Transportation

Rick Poynor
Exposure: Commuter in Tokyo by Michael Wolf
How to cope with compression


Rick Poynor
Stephen Bayley: Death Drive
Style, money, class, glamour, sex, and the car crash


Véronique Vienne
Taylor Holland’s Scenic Tour
A photograph is at first a document. Crop it, and it becomes a picture. Trim it further into a square and you’ve got a “sign” — a potential icon.


Owen Edwards
A Michelangelo, at 100 mph Plus
The recent death of Italy’s Massimo Tamburini brought to an end the glittering career of perhaps the greatest motorcycle designer ever and one of the greatest industrial designers of recent decades.


Anne Quito
Anne Quito on Quiet
Anne Quito will graduate in May 2014 from SVA’s MFA Design Criticism program. In 2009, she earned a master’s degree in Visual Culture from Georgetown University.


John Thackara
Cloud Commuting
A two-year project in Belgium proposes new relationships between people, goods, energy, equipment, spaces, and value. Its design objective: a networked mobility ecosystem.



John Thackara
Caloryville: The Two-Wheeled City
In China, ‘battery-bikes’ are outselling cars by four-to-one. Pedelec sales are soaring in Europe, too. Is this the start of system-wide phase-shift in transportation?



Observed
1920s Chicago Transit Posters
Chicago-L.org has a small, but gem filled collection of Chicago transit posters from the 1920s.


Owen Edwards
My Month as a Mocker
A remembrance of London in the 1960s. Rockers rode motorcycles and Mods rode scooters.



Observed
Parking Meter History
The history of the parking meter — originally designed to have a positive affect on traffic flow and shopping.


Rick Poynor
The Experiential Thrill of Driving in Films
A new book, Drive, shows how the car scenes in movies help us understand the experience of modernity.



Observed
Visualizing Mass Transit
Andrew Walker has visualized the mass-transit systems of major cities.


Rick Poynor
It’s Smart to Use a Crash Test Dummy
The image of the crash test dummy has traveled from the subcultural fringes to the pop culture mainstream.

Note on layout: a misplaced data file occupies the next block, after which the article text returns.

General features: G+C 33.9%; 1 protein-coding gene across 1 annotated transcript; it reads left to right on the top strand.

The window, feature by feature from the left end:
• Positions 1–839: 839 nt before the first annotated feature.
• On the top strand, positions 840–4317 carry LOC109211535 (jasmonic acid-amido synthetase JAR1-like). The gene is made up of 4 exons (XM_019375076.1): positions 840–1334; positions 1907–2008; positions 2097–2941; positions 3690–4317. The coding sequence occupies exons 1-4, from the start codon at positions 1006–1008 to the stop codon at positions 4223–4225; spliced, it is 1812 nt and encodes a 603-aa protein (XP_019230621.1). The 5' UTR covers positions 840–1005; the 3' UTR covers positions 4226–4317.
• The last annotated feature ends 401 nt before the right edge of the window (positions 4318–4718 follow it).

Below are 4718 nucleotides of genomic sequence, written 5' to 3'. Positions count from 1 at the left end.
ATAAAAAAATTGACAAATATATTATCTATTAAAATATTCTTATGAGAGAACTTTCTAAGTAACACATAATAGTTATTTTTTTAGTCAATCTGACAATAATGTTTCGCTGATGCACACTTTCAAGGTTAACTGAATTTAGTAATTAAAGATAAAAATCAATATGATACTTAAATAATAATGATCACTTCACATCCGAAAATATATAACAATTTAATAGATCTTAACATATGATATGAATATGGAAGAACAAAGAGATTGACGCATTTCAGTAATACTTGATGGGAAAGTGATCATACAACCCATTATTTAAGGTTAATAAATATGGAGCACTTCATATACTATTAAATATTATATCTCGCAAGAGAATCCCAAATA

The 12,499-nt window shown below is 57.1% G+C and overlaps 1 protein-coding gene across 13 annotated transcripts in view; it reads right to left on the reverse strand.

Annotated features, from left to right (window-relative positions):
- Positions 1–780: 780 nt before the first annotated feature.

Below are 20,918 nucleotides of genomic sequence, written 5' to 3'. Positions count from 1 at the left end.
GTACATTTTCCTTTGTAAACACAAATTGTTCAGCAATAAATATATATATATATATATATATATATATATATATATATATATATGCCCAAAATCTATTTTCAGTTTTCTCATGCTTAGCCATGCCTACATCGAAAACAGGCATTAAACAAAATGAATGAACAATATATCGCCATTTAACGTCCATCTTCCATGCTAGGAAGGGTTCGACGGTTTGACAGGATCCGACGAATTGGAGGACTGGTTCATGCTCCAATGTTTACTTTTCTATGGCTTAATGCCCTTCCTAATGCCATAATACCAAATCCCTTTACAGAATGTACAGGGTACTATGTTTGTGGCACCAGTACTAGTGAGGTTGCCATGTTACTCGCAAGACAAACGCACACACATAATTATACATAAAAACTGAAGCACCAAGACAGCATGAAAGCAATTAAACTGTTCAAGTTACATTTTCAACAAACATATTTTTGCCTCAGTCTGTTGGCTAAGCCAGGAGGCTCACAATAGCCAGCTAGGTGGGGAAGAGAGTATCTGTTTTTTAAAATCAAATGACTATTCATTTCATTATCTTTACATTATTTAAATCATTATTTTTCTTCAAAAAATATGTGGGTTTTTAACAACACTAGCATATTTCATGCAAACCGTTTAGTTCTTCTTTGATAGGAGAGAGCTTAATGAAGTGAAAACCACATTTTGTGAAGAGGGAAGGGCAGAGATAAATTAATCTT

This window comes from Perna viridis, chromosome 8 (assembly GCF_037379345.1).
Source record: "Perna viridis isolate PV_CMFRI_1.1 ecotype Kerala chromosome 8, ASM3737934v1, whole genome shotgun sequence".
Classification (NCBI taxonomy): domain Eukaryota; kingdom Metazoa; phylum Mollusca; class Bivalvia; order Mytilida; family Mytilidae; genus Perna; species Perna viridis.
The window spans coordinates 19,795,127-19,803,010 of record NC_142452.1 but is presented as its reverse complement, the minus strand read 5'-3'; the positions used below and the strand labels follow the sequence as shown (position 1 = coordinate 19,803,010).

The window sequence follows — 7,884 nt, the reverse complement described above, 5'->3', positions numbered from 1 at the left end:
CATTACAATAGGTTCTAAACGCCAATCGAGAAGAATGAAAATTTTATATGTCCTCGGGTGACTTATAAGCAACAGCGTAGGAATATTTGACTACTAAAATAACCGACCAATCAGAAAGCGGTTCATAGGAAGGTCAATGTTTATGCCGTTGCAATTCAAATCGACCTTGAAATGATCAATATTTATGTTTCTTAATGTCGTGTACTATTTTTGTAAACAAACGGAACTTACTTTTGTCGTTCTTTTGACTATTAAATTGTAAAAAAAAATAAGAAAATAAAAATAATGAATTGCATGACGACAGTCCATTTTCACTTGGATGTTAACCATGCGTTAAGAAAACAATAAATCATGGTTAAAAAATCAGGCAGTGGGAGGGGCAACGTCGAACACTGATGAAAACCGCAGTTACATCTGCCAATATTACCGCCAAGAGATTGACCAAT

John Foster
Accidental Mysteries
Accidental Mysteries, a weekly cabinet of visual curiosities curated by John Foster, highlights images of design, art, architecture and ephemera brought to light by the magic of the digital age. This week's focus is St. Louis Bus Passes from the 1940s.


John Thackara
Virtual Boring Agent
The Virtual Boarding Agent Orly Airport in Paris. It's spooky, clever and very well executed — and most people seem to ignore it after a first casual glance.



Phil Patton
Audi Urban Future Summit 2011
Report on one of the latest conferences to take on the global theme of the city



Phil Patton
The Green Dashboard
The design of instrument panels reflects the new technologies of hybrid and electric vehicles



Alexandra Lange
On GOOD: Why Are Car Seats So Poorly Designed?
If you want parents to use public transportation, first you have to fix the car seat.



Phil Patton
Another Wrong Turn for Chris Paine
Review of the documentary film Revenge of the Electric Car.



John Thackara
Rotterdam: Where Time is no Longer Money
Twelve-year-old children in Rotterdam have never known a time when their city was not being rebuilt around them.


John Thackara
If It’s Not the Destination and It’s Not the Journey...
A team at Rutgers University, uses ultrasonic sensors, GPS receivers and cellular networks to find empty parking spaces. While technically impressive, this is an absurdly over-complicated answer to the wrong question.



John Thackara
The Gram Junkies: In Transportation Design the Key Issue Is Not Speed, but Weight
In the matter of mobility and modern transportation we all need to become gram junkies.



Phil Patton
Charging Double
Comparing two new electric-car chargers: Blink and WattStation


Mark Lamster
The Ugliest Object I Have Ever Owned
What's the ugliest object you've ever owned (and loved)?


John Thackara
Is an Environmentally Neutral Car Possible?
The future of the car has been electric for what? Five years now? Ten? The answer is 110 years. The new Riversimple, makes us look again at the feasibility of the electric car.


Mark Lamster
Trabantimino
The idea: fuse a Trabant, that iconic East German junkmobile, with an El Camino, the classic American musclecar.



Phil Patton
Mitsubishi i-MiEV Electric Car
Review of Mitsubishi's i-MiEV electric car.



Alexandra Lange
Archpaper Review: Our Cities Ourselves
Does one size fit all, even when it is oh-so-hot bikes and buses?



Phil Patton
Murray T.25 City Car
Report on Gordon Murray's conversion from revolutionary race car designer to creator of one of the greenest city cars ever.



Mark Lamster
Coming to America: The Extraordinary Journey of Morris Moel
From Poland to New York, the story of Morris Moel.



Alexandra Lange
Diana Center & Architectural Bull----